Chris Fowler is one of the most trusted voices in college football amongst the fans, and is pretty popular in a sport where every media member is accused of bias against your school at some point. On Monday, he took to Instagram to provide some “informed speculation” as he called it about whether or not we’ll have an upcoming season.
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We are 20 Saturdays from the SCHEDULED start of CFB.. so how likely is that looking? What scenarios are being weighed? When will we know more? Who’s gonna decide all this? You sure are asking a lot of questions! And I get it. I’m starving for answers too. So here’s some “informed speculation” on where we are now after checking in with folks this week. I can only be so specific and people don’t want their names attached to this topic right now. But... here goes. Please comment with your take if you like. #cfb #collegefootball #football #sports @espn @espncfb
“And the question everyone is asking and pondering is will we have a season that unfolds normally? I say that’s impossible,” says Fowler. “What is normal even going to mean in society, in sports?”
That seems to be getting more obvious every day. Whether it’s a delayed start, or lack of fans in the stands, or plenty of other scenarios, it does seem like this season won’t kick off with Notre Dame vs. Navy in less than 140 days as originally expected.
“I am convinced there will be a college football season in the academic year 2021 at some point. What that might look like, when it might start? That is the topic of this video. I would call this informed speculation. It’s just speculation, but I’ve had conversations with people who are in the planning stages. They’re not the decision makers, but they’re planning the various scenarios and the what-ifs.”
“College football is way more complicated than any pro sport. The NFL is getting heavy political pressure to begin on-time, and the networks want to see that too.”
This is absolutely true, as because college football is a amalgam of individual schools, many controlled by state governments, and each will need to make an individual decision. There’s no commissioner of college football to direct this from the top down.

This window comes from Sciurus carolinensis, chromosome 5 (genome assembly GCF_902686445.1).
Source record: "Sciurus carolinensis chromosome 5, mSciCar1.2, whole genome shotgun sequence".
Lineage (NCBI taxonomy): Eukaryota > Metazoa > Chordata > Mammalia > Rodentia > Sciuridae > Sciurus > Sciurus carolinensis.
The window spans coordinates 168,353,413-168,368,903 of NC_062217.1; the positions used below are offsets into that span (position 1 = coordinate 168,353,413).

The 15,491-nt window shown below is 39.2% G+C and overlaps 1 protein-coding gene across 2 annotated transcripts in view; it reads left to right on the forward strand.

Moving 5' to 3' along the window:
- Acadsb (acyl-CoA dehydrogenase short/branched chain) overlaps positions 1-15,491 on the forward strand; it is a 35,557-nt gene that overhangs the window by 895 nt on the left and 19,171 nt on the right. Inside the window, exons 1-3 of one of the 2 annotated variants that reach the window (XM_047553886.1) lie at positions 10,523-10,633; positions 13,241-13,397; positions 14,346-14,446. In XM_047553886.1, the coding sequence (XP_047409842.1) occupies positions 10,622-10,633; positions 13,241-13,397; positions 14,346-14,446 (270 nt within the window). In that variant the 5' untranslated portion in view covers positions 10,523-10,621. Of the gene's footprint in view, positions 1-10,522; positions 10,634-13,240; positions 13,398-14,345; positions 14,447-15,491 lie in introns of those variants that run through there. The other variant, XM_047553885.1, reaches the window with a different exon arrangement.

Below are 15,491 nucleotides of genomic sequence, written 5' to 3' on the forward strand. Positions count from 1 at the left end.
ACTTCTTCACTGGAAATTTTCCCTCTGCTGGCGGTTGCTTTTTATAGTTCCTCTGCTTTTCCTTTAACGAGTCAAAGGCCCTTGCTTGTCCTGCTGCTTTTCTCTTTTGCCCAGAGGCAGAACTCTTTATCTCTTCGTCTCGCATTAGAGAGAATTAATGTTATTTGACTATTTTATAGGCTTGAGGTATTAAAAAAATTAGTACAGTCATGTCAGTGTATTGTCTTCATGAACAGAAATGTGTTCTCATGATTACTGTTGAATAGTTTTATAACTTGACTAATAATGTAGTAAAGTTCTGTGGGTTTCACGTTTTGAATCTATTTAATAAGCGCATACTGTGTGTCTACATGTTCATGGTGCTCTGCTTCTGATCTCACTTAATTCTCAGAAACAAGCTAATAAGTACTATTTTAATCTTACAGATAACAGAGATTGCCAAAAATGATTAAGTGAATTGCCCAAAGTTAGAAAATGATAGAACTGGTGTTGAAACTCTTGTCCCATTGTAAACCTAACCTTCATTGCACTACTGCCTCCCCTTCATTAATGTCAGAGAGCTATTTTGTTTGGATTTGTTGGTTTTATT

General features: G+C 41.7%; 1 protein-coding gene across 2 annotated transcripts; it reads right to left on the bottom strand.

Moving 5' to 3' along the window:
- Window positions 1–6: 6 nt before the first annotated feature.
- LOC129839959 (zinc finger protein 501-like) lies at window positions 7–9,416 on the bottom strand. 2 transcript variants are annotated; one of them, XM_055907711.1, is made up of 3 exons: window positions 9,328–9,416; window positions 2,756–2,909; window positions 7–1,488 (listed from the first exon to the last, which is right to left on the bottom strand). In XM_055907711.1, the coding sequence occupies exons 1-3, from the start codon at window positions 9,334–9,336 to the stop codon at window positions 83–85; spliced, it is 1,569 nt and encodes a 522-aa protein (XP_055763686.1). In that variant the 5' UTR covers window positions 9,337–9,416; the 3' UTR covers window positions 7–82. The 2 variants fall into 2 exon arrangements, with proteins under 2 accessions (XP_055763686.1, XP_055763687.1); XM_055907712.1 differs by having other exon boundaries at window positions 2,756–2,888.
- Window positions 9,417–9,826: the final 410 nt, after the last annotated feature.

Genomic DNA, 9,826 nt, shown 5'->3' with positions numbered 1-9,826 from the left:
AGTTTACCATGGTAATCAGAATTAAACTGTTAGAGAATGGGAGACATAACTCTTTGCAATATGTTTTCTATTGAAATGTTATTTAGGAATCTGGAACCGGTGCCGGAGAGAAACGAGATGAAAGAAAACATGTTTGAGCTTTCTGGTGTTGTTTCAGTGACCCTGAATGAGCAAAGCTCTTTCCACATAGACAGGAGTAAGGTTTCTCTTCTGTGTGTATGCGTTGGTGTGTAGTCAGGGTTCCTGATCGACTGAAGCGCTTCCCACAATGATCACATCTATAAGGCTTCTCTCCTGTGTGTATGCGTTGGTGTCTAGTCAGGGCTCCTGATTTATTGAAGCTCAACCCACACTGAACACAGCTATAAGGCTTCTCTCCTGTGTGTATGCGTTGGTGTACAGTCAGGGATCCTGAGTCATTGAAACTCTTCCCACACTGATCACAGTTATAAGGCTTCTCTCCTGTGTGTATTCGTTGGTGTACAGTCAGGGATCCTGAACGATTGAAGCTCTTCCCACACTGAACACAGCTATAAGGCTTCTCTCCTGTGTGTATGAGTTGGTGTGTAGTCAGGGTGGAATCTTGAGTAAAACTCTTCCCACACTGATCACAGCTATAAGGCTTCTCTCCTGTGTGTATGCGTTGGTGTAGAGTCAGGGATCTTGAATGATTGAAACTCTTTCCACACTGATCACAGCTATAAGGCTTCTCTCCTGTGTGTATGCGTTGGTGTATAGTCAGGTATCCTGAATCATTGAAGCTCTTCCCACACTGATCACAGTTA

Fowler then goes on to lay out three possible scenarios for the upcoming season, the first of which is the season starting on time or very close to it in 2020.
“Scenario one, that’s what we hope for, but it doesn’t feel super-realistic to me and a lot of others that are pondering this.”
“Scenario two is the season starts late, and maybe gets shortened a bit.”
“There’s a third scenario that’s gaining momentum, and on the surface it might sound preposterous, but I think a lot of reasonable people feel like it might be the most prudent course of action, and that’s football in the spring. Beginning in February into March, April, May.”
The last one is starting to become the most interesting if you talk to athletic directors and coaches around the country. Could athletic departments handle having both football and basketball at the same time? Would you reschedule games around March Madness? With so many departments having financial issues due to the pandemic already, would they have to actually increase staffing to handle the overage here?
These are all questions where Fowler concedes no one has the answers to as of now. But as we close in on the end of May, some decisions will need to start being made by administrators because of all the red tape and negotiating that will have to take place ahead of the season.
There’s still plenty of obstacles, but for fans of the game that drives more passion than any other on the American sports landscape, it’s nice to hear a credible figure talk about playing some football again this season.